Original Article DOI : 10.7860/JCDR/2013/5363.2873
Year : 2013 | Month : Apr | Volume : 7 | Issue : 4 Page : 646 - 651

Optimization of PCR—RFLP Directly from the Skin and Nails in Cases of Dermatophytosis, Targeting the ITS and the 18S Ribosomal DNA Regions

Elangovan Elavarashi1, Anupma Jyoti Kindo2, Jagannathan Kalyani3

1 PhD Research Scholar, Department of Microbiology, Sri Ramachandra University, Chennai, India.
2 Professor, Department of Microbiology, Sri Ramachandra University, Chennai, India.
3 Professor, Department of Microbiology, Sri Muthukumaran Medical College, Hospital & Research Institute, Chennai, India.


NAME, ADRESS, E-MAIL ID OF THE CORESPONDING AUTHOR: Dr. Anupma Jyoti Kindo, Professor, Department of Microbiology, Sri Ramachandra Medical College & Research Institute, Chennai - 600116, India.
Phone: 9445239196 E-Mail: anupmalakra@gmail.com
Abstract

Purpose: A pan fungal primer targeting the Internal Transcribed Spacer (ITS) region and optimization of PCR-RFLP using a dermatophyte specific primer targeted the 18S ribosomal DNA (rDNA) region were performed for the identification of dermatophyte species and strains directly from clinical specimens.

Materials and Methods: One hundred and thirty eight specimens (129 skin scrapings and 9 nail clippings) from clinically suspected cases of dermatophytosis were collected and subjected to direct microscopy and culture. Among them, 66 skin scrapings and 3 nail clippings were processed for genotyping by PCR-RFLP analysis using the Mva I, Hae III and the Dde I restriction enzymes.

Results: Of the 138 specimens, 81 specimens were positive for dermatophytosis, the most common one being Trichophyton rubrum (47), followed by Trichophyton mentagrophytes (25) and Epidermophyton floccosum (9). Of the 47 T. rubrum isolates, 10 were T. rubrum var. raubitschekii which were identified phenotypically as urease positive and by DNA sequencing. Since they exhibited minor morphological and physiological features, they have currently been synonymized with T. rubrum. Of the 25 T. mentagrophytes isolates, three were Trichophyton interdigitale, which were identified by DNA sequencing. Among the 66 skin specimens smear, culture and PCR showed the presence of dermatophytes in 36 (54.54%), 42 (63.63%) and 47 (71.21%) cases respectively. Among the three nail specimens, only one was found to be positive for dermatophytosis by smear, culture and PCR.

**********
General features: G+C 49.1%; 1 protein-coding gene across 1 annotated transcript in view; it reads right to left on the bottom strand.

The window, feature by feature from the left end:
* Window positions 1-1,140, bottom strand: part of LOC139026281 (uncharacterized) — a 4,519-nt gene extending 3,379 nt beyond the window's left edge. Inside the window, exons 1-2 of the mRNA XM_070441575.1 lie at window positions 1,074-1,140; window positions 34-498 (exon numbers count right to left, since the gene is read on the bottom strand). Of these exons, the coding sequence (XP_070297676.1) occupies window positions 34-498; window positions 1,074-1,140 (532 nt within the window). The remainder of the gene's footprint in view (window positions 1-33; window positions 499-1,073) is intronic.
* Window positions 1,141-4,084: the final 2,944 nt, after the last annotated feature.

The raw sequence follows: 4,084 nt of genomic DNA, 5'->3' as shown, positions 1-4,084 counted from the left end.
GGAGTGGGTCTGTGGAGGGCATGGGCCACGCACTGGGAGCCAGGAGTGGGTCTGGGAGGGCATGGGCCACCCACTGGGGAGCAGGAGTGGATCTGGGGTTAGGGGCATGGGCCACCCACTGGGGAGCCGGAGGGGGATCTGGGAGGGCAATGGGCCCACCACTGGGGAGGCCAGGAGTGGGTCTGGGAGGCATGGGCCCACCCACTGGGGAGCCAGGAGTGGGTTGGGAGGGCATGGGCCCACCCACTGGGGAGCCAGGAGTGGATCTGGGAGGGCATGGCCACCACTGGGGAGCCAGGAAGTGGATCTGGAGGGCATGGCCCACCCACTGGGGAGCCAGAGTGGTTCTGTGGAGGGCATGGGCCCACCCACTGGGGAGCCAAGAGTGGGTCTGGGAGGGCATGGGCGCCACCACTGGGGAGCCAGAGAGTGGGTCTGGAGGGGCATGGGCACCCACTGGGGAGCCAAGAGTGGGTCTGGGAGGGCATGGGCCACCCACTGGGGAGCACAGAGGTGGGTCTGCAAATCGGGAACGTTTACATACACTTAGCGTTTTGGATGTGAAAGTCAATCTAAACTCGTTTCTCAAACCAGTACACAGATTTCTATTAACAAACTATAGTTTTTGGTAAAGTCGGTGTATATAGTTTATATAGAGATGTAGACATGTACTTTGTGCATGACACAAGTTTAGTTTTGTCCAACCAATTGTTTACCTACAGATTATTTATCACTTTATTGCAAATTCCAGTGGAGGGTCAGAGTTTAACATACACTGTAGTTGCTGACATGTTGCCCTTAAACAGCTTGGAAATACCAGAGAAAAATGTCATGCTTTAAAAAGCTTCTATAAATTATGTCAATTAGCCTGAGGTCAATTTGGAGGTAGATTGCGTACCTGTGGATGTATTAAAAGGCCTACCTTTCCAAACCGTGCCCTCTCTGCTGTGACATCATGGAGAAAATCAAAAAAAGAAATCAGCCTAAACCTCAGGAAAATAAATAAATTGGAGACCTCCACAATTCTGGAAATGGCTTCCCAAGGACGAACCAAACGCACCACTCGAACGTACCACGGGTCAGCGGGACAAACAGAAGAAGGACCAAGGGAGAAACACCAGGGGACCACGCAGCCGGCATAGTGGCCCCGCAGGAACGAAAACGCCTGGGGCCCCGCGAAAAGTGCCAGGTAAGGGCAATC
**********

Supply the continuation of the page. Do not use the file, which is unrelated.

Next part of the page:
Conclusion: Amplification of the dermatophyte specific primer is appropriate in the identification of dermatophytes directly from the clinical material. PCR targeting the ITS region by using the Mva I and the Dde I enzymes was equally good for the RFLP analysis. However, by using the above three restriction enzymes, no strain variations were detected among the T. rubrum and the T. mentagrophytes strains.

INTRODUCTION

Dermatophytes are the most common, superficial, filamentous fungi that cause skin, hair and nail infections. They belong to three anamorphic genera which are classified, based on the conidial morphology and the accessory structures- the Trichophyton, Microsporum and the Epidermophyton [1]. They have the ability to utilize the keratin (keratinophilic) and to destroy the keratinized tissues (keratinolytic) of the host [2]. They usually colonize the nonliving, cornified layer of the epidermis, as they are unable to penetrate the deeper tissues of an immunocompetent host. The infection which is caused by these fungi is termed as dermatophytosis and it is commonly referred to as ringworm or tinea. Poor hygienic conditions, over population and a highly humid weather are the causative factors of dermatophytosis.